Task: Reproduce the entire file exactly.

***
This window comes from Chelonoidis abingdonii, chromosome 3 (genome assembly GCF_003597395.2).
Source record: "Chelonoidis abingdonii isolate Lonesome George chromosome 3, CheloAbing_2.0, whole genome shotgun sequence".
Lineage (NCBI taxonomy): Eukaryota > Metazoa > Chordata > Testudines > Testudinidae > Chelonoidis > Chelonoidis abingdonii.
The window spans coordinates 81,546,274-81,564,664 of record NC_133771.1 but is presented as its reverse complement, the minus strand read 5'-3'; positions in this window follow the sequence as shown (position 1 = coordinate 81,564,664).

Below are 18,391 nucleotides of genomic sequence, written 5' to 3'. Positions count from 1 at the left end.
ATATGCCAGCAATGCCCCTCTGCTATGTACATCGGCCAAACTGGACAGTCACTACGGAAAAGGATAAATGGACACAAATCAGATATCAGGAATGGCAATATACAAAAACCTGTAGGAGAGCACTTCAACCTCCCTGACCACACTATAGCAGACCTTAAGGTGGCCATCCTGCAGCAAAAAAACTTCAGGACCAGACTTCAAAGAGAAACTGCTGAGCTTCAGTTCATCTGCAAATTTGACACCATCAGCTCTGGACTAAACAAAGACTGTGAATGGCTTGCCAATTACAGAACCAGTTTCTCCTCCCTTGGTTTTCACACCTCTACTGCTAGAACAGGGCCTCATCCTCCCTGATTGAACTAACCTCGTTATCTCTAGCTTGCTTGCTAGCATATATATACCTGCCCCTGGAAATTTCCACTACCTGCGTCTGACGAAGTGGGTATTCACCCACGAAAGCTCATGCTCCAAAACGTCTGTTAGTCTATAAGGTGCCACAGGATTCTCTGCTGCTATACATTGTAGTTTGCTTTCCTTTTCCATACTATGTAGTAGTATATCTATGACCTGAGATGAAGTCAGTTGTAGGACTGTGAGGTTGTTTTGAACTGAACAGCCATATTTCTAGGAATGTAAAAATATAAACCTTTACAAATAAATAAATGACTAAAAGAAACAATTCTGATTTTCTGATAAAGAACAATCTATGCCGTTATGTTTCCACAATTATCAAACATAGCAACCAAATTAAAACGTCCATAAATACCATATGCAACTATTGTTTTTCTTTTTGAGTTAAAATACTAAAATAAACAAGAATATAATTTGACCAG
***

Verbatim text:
This window comes from Chelonoidis abingdonii, chromosome 3 (genome assembly GCF_003597395.2).
Source record: "Chelonoidis abingdonii isolate Lonesome George chromosome 3, CheloAbing_2.0, whole genome shotgun sequence".
Lineage (NCBI taxonomy): Eukaryota > Metazoa > Chordata > Testudines > Testudinidae > Chelonoidis > Chelonoidis abingdonii.
The window spans coordinates 81,546,274-81,564,664 of record NC_133771.1 but is presented as its reverse complement, the minus strand read 5'-3'; positions in this window follow the sequence as shown (position 1 = coordinate 81,564,664).

Below are 18,391 nucleotides of genomic sequence, written 5' to 3'. Positions count from 1 at the left end.
ATATGCCAGCAATGCCCCTCTGCTATGTACATCGGCCAAACTGGACAGTCACTACGGAAAAGGATAAATGGACACAAATCAGATATCAGGAATGGCAATATACAAAAACCTGTAGGAGAGCACTTCAACCTCCCTGACCACACTATAGCAGACCTTAAGGTGGCCATCCTGCAGCAAAAAAACTTCAGGACCAGACTTCAAAGAGAAACTGCTGAGCTTCAGTTCATCTGCAAATTTGACACCATCAGCTCTGGACTAAACAAAGACTGTGAATGGCTTGCCAATTACAGAACCAGTTTCTCCTCCCTTGGTTTTCACACCTCTACTGCTAGAACAGGGCCTCATCCTCCCTGATTGAACTAACCTCGTTATCTCTAGCTTGCTTGCTAGCATATATATACCTGCCCCTGGAAATTTCCACTACCTGCGTCTGACGAAGTGGGTATTCACCCACGAAAGCTCATGCTCCAAAACGTCTGTTAGTCTATAAGGTGCCACAGGATTCTCTGCTGCTATACATTGTAGTTTGCTTTCCTTTTCCATACTATGTAGTAGTATATCTATGACCTGAGATGAAGTCAGTTGTAGGACTGTGAGGTTGTTTTGAACTGAACAGCCATATTTCTAGGAATGTAAAAATATAAACCTTTACAAATAAATAAATGACTAAAAGAAACAATTCTGATTTTCTGATAAAGAACAATCTATGCCGTTATGTTTCCACAATTATCAAACATAGCAACCAAATTAAAACGTCCATAAATACCATATGCAACTATTGTTTTTCTTTTTGAGTTAAAATACTAAAATAAACAAGAATATAATTTGACCAG